Beth Fertig knew what she saw when she saw it. “I knew I’d seen thousands of people die in the most unbelievable way,” Beth Fertig, a reporter from WNYC, said in a film documentary titled Running Toward Danger. The documentary plays on a cycle at the September 11 exhibit in the Newseum, a museum specializing in exhibitions dedicated to all forms of communications located in Washington, D.C. The exhibit is by far the quietest in the museum; laughter and chatter can be heard from other floors and galleries, but silence is immediate as people walk into the chilling atmosphere. Wide eyes and jaws open are the norm and tissue boxes are set up around the exhibit in preparation for shed tears.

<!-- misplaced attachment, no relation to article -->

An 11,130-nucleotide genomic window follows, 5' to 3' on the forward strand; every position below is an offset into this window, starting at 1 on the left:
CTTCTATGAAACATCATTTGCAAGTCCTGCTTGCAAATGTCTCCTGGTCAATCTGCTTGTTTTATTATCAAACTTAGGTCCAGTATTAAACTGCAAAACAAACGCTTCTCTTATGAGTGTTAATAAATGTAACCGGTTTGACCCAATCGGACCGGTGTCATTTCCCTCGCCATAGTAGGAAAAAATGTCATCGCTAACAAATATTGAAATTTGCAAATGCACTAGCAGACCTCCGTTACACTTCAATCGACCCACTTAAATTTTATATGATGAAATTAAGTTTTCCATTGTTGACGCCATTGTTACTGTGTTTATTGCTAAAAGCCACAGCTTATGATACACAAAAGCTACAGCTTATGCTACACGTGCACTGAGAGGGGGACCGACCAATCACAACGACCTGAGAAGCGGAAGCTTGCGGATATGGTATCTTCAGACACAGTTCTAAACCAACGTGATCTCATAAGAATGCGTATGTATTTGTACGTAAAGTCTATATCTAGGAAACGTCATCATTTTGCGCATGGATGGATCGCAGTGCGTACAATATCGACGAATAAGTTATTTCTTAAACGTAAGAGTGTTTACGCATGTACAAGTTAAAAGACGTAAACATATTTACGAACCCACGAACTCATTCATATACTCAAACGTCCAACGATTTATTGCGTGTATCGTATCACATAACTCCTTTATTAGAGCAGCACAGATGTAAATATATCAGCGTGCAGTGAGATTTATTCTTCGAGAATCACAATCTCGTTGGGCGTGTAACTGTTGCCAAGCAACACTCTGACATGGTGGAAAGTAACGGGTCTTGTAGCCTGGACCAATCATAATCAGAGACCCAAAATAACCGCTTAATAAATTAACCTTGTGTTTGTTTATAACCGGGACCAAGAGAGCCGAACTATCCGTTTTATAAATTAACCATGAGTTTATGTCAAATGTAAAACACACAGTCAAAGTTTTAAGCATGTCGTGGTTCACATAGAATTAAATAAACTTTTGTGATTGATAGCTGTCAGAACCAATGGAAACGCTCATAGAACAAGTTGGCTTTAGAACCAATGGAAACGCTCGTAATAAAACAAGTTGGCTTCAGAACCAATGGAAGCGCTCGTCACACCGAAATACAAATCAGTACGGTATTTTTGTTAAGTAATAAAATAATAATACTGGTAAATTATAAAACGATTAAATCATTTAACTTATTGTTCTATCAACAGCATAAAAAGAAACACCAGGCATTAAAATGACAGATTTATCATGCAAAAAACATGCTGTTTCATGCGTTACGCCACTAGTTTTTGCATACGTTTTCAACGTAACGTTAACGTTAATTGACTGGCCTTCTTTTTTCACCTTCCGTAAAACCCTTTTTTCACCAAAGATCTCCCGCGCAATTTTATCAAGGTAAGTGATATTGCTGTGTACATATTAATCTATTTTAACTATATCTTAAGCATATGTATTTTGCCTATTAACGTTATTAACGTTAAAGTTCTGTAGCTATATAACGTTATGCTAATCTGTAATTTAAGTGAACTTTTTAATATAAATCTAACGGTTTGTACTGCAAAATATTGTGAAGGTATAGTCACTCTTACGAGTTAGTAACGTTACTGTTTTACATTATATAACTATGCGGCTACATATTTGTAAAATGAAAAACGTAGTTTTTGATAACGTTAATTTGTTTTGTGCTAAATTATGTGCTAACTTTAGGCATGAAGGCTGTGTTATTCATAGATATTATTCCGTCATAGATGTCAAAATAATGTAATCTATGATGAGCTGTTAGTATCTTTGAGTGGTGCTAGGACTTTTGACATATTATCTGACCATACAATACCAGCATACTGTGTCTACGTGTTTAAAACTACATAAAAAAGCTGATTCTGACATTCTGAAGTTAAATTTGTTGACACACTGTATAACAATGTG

The documentary captures the most attention and emotion from the visitors throughout the exhibit. Running Toward Danger forces audience members to experience the brutality of the attacks in a way no other film or story has since the horrific day. Marty Glembotsky, a cameraman for Eyewitness News in 2001, said, “I was at a loss professionally.” The documentary emphasized the difficulties journalists faced when forced to find the balance between being a reporter and being a human being. The film graphically shows people jumping out of the Twin Towers; meanwhile, the journalists were on the ground trying to capture the scne and stay alive. Thomas Franklin, a photojournalist famous for Raising the Flag at Ground Zero, frequently speaks throughout the film and says, “I never cried on an assignment before and I cried half a dozen times that day.” With the things he saw, it is easy to understand why.